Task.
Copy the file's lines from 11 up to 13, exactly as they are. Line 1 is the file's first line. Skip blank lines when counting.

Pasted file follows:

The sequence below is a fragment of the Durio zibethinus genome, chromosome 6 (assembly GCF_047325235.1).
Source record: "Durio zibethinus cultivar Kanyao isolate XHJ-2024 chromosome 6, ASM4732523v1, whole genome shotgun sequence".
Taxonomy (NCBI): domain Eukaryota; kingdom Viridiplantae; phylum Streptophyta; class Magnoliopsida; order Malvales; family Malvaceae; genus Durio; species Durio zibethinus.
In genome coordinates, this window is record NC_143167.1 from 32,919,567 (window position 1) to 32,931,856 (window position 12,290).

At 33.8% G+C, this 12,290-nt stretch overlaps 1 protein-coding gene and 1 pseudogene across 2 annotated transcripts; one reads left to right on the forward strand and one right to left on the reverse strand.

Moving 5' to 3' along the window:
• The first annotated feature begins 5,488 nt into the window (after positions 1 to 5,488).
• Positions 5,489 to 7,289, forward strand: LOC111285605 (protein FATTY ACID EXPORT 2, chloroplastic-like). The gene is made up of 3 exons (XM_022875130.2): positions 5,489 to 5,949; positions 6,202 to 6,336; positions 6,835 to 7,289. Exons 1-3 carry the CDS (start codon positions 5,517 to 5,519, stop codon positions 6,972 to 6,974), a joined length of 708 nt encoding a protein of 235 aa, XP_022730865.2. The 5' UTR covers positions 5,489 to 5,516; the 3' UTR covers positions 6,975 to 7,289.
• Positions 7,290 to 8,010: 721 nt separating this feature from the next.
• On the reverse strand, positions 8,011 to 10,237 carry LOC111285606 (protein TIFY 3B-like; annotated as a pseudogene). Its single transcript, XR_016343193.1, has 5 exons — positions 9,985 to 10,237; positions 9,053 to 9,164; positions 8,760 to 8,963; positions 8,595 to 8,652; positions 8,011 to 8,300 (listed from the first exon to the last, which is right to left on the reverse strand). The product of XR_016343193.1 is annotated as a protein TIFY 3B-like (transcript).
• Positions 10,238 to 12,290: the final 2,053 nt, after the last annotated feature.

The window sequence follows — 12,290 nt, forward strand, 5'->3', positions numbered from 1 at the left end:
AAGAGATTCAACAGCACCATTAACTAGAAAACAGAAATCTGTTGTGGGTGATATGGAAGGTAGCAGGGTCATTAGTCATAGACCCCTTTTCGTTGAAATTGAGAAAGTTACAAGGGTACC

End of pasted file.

• Positions 10,238 to 12,290: the final 2,053 nt, after the last annotated feature.

The window sequence follows — 12,290 nt, forward strand, 5'->3', positions numbered from 1 at the left end:
AAGAGATTCAACAGCACCATTAACTAGAAAACAGAAATCTGTTGTGGGTGATATGGAAGGTAGCAGGGTCATTAGTCATAGACCCCTTTTCGTTGAAATTGAGAAAGTTACAAGGGTACC